The reluctance of broadcasters to accelerate the adoption of artificial intelligence (AI) is not without justification. A complex labyrinth of risks lies ahead, ranging from potential legal nightmares to perceived threats to product quality and the attendant danger to brand reputation. Resource challenges are also formidable. Moreover, a consumer base already skeptical of news organizations in general is suspicious of AI’s role in the newsroom.
Consequently, many in the industry have only dipped their toes in the AI waters, while others have entirely sidestepped the revolution. This conservative approach is justifiable, but it cannot continue indefinitely. If local media organizations don’t move with haste to define how their human resources will optimize their performance with AI, AI will define how their human resources are optimized.
Keeping ahead of the curve is vital
The impact of AI on businesses, as various studies have prognosticated, will be immense, precipitating widescale economic disruption and job displacement. But broadcasters need not concern themselves with these projections. A quick look at the landscape today without even considering technology makes it easy to see: Stations are already smaller than in the past and getting smaller. Without significant innovation, industry dynamics will continue to put pressure on costs and resources, whether AI becomes a part of the operating model or not. So why not invest in defining and using tailored, customized solutions that can dramatically increase efficiency and product quality?
The customization process will be time-consuming and labor-intensive, which lends urgency to broadcasters’ need to adopt AI in meaningful, strategic ways. The goal here is not a race to see who can use AI solutions like ChatGPT or Bard fastest in their newsrooms. For all the bluster about the capabilities of these Large Language Models (LLMs), they’re really not that smart out of the box. They’re not sentient. They can’t think. They fill in blanks similar to the text completion you use every day on your smartphones and tablets, albeit in a much more sophisticated manner.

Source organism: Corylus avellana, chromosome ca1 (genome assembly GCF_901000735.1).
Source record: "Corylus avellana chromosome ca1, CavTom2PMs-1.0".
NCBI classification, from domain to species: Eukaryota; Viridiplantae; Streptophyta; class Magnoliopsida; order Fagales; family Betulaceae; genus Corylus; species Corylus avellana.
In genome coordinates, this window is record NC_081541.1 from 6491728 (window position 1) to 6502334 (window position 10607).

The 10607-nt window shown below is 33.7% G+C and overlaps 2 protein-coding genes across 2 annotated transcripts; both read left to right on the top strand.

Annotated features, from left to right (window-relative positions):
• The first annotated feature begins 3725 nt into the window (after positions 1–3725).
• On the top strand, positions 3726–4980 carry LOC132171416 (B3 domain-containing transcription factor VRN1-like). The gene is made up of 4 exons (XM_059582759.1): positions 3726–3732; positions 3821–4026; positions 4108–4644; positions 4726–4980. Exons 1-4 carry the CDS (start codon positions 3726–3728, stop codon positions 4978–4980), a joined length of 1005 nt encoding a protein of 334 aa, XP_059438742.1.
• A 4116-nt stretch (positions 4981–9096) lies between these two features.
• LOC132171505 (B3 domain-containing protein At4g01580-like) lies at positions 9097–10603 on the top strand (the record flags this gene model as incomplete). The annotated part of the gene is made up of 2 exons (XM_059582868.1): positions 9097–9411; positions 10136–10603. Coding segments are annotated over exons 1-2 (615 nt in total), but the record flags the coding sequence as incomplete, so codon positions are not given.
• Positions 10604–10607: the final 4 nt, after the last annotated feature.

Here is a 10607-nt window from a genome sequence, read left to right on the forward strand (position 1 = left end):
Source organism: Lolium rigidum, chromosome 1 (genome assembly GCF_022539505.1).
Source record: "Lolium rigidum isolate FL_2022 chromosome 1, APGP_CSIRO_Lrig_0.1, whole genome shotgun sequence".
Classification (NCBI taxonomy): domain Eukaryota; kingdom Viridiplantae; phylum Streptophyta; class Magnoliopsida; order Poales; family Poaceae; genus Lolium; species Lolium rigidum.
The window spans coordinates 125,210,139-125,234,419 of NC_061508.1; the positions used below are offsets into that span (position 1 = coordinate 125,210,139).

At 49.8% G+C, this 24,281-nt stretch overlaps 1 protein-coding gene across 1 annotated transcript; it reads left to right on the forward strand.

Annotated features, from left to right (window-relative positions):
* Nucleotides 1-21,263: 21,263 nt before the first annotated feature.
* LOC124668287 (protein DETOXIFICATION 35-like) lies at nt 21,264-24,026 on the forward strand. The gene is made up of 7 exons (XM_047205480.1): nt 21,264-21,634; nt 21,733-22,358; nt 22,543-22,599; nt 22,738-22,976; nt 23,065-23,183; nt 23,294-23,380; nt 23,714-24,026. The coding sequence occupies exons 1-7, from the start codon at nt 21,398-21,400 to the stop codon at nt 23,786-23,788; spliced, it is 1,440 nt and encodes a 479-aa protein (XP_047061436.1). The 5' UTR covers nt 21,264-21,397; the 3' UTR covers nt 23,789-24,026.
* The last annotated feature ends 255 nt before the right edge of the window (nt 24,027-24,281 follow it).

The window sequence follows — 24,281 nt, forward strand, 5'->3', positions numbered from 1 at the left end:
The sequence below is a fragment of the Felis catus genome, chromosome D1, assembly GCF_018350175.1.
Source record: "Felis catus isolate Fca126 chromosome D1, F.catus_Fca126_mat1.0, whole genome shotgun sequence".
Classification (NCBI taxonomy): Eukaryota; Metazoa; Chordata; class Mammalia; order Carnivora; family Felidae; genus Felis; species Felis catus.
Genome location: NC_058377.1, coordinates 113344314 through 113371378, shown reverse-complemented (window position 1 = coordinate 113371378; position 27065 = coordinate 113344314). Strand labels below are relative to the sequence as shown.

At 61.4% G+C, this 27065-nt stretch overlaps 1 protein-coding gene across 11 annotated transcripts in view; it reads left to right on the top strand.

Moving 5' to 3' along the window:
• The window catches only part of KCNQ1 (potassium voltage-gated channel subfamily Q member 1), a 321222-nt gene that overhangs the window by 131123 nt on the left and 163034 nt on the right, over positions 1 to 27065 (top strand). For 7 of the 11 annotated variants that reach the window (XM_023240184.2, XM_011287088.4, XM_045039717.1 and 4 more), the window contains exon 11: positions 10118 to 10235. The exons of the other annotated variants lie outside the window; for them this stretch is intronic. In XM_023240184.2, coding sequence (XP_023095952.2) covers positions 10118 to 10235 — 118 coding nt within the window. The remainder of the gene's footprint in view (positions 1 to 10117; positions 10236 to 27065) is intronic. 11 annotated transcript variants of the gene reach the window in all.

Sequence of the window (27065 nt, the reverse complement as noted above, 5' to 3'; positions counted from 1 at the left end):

The public has also discerned the limitations of AI. After a mad rush to OpenAI’s ChatGPT made it the fastest-adopted technology in human history, visits fell off as users wondered, “What do I actually do with this?”
AI can’t answer that question. Humans need to answer that question and then be meticulous about how their tools are trained, what data and inputs inform the desired outputs, and how they will interact with it to achieve the efficiency and quality nirvana that is so often touted. As the adage goes: garbage in, garbage out. This has never been truer than with AI. Broadcasters will need to be intentional and disciplined while using customized tools, or the effort won’t add up to much more than headaches.
The flip side to the challenging customization process is massive potential. AI could help journalists, salespeople, leaders and others significantly enhance their businesses without adding to a sea of sameness, opening the door to legal liability, or adversely impacting brands.
Wordsmiths hold an advantage
In fact, the need to direct AI tools and technology in refined ways may actually put broadcasters in an enviable position, given their skill in communicating. Whereas directing technology used to strictly be the domain of programmers, the natural language basis of AI gives an advantage to those — like journalists — who are good with words.
According to Magid research, an increase in AI literacy results in greater consumer acceptance and enthusiasm towards AI utilization in journalism. Broadcasters would undoubtedly benefit from embracing this sentiment.
Implementing such sweeping changes will indeed be a challenging task, redefining skill sets, resources and tools within local stations. However, with proactive planning and steadfast determination, broadcasters could herald a new era of relevance and prosperity via AI integration.
This post was originally published as a guest column for Broadcasting + Cable.